Is remote work merely a short-term necessity or will it have legs when it is again safe to work in the law firm office? As we head into one full year of remote work, I set out to see if there were data which would substantiate the direction of remote work.
What I learned paints a compelling rationale for remote work continuing. For some people, it might be for only one or two days a week. But the preference for a hybrid work model is clear.
There are two supporting dynamics:
- The economics of remote work were positive in 2020. Law firms will likely make changes, for instance in leases, to capitalize on this going forward.
- Attorneys made a positive adjustment to working from home and would like to retain some of that flexibility in the future.
In this post, I highlight a few of the interesting data points which I found. You can view and download (no registration) my full slide deck, “Remote Work is Not a Phase in Legal” here.
A key law firm financial metric is Profitability per Equity Partner. The results show that for Big Law and mid-sized law firms profitability grew significantly in the 12 months leading up to November of 2020. In part this was due to law firm rate increases established in December 2019 and to the Paycheck Protection Program (PPP), both on the income side.
However, on the expense side, it is also due to law firms cutting overhead expenses in all but two categories, technology and Knowledge Management.
Both of the above charts are from a terrific resource, “2021 Report on the State of the Legal Market” by Thomson Reuters and Georgetown Law Center on Ethics and the Legal Profession. This report is chock full of data. I highly recommend reading it if you work in a law firm. And, as good attorneys say, “read the footnotes” for gems. You may also listen to the podcast, “Was the Pandemic a Tipping Point for Law Firms?” which is based on the report. Bob Ambrogi interviewed Jim Jones, Senior Fellow at Georgetown and Director of its Program on Trends in Law Practice. Mr. Jones is a contributor to the report. He adds interesting color to the report findings in this interview.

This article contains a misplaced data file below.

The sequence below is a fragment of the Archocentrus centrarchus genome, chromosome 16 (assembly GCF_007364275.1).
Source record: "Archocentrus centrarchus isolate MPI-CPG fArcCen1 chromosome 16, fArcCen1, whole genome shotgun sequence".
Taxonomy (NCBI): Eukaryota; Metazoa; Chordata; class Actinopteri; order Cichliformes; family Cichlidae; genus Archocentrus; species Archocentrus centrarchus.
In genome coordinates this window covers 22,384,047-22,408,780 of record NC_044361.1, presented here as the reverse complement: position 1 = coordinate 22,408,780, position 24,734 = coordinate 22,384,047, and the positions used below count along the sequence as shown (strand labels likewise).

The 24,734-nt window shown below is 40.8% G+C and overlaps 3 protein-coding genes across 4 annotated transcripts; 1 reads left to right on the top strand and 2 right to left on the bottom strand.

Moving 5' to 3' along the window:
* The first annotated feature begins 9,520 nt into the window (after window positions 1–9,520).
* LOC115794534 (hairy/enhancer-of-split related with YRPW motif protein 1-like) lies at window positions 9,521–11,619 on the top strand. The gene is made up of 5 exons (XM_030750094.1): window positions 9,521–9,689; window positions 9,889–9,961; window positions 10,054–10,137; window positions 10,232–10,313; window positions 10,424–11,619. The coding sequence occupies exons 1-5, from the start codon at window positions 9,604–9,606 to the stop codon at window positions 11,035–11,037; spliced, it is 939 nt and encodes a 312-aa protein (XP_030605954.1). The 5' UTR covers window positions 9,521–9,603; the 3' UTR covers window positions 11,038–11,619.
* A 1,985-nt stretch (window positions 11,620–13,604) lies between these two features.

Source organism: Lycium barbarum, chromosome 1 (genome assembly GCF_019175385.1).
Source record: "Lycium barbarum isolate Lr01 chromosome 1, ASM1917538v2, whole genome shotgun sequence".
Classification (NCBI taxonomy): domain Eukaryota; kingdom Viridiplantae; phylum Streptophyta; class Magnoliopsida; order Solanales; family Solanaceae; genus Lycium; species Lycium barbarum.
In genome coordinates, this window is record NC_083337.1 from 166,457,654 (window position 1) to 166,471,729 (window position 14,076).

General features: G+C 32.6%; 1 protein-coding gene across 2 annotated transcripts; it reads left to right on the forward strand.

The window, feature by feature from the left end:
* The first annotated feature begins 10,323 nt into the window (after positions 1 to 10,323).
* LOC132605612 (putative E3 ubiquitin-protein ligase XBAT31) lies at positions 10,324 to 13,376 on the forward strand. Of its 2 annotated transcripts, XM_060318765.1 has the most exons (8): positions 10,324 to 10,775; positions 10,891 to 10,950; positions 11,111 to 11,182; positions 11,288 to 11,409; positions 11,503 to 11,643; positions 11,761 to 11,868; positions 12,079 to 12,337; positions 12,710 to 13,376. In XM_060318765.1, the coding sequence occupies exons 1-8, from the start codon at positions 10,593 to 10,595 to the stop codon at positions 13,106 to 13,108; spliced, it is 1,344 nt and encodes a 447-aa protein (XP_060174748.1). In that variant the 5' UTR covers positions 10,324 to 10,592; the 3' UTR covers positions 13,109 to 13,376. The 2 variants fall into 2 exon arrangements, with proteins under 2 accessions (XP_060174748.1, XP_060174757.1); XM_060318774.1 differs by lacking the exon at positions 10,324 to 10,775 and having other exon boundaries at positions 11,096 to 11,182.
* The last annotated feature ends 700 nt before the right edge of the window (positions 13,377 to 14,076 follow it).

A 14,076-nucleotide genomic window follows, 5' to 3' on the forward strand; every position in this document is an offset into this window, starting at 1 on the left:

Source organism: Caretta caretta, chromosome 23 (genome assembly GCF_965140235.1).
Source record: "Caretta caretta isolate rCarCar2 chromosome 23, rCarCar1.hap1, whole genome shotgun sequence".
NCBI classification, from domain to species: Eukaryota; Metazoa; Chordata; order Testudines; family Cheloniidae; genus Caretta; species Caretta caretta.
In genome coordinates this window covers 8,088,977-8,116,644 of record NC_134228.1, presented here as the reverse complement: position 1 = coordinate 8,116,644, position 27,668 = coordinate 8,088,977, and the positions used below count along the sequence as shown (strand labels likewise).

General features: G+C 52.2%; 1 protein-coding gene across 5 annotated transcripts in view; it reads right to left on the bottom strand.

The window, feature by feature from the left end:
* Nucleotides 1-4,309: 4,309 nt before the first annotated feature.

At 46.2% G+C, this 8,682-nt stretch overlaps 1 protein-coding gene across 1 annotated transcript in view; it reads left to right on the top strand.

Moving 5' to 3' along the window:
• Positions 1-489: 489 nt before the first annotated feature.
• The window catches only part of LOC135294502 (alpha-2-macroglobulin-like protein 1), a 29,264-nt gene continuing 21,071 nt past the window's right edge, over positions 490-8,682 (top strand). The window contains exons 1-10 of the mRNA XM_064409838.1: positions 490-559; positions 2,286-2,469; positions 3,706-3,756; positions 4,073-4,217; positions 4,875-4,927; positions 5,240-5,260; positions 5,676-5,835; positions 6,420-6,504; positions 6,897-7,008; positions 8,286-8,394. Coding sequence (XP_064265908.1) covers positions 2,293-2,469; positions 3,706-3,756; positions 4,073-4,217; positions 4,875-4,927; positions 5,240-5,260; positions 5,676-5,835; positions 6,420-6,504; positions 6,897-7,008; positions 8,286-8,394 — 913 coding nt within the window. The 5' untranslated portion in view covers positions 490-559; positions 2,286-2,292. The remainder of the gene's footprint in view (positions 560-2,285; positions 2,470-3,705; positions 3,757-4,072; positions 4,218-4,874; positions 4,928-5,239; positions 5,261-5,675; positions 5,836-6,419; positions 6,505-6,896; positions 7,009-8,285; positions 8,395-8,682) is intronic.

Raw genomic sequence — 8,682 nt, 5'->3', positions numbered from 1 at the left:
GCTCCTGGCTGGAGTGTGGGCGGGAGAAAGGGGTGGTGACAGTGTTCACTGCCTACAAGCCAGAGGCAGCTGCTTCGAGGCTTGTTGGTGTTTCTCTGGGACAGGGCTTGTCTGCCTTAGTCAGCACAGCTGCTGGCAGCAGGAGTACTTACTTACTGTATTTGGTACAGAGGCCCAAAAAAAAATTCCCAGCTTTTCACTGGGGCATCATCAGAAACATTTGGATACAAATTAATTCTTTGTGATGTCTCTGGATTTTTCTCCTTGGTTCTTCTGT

A funny thing happened while attorneys toiled from home. They appreciated the benefits. The greatest benefit to attorneys and staff is the time gained by not commuting. For time-keepers the extra hours per week can add up to several days per year of additional billable hours plus additional leisure time to boot.
Now 85% of attorneys want to work from home at least one day per week.
Finally, here is an infographic with a few of the more illustrative points regarding remote work in law firms. You may download the Remote Work infographic PDF here.
How does this compare to your experience of working from home this past year? What work model would you like to see going forward?
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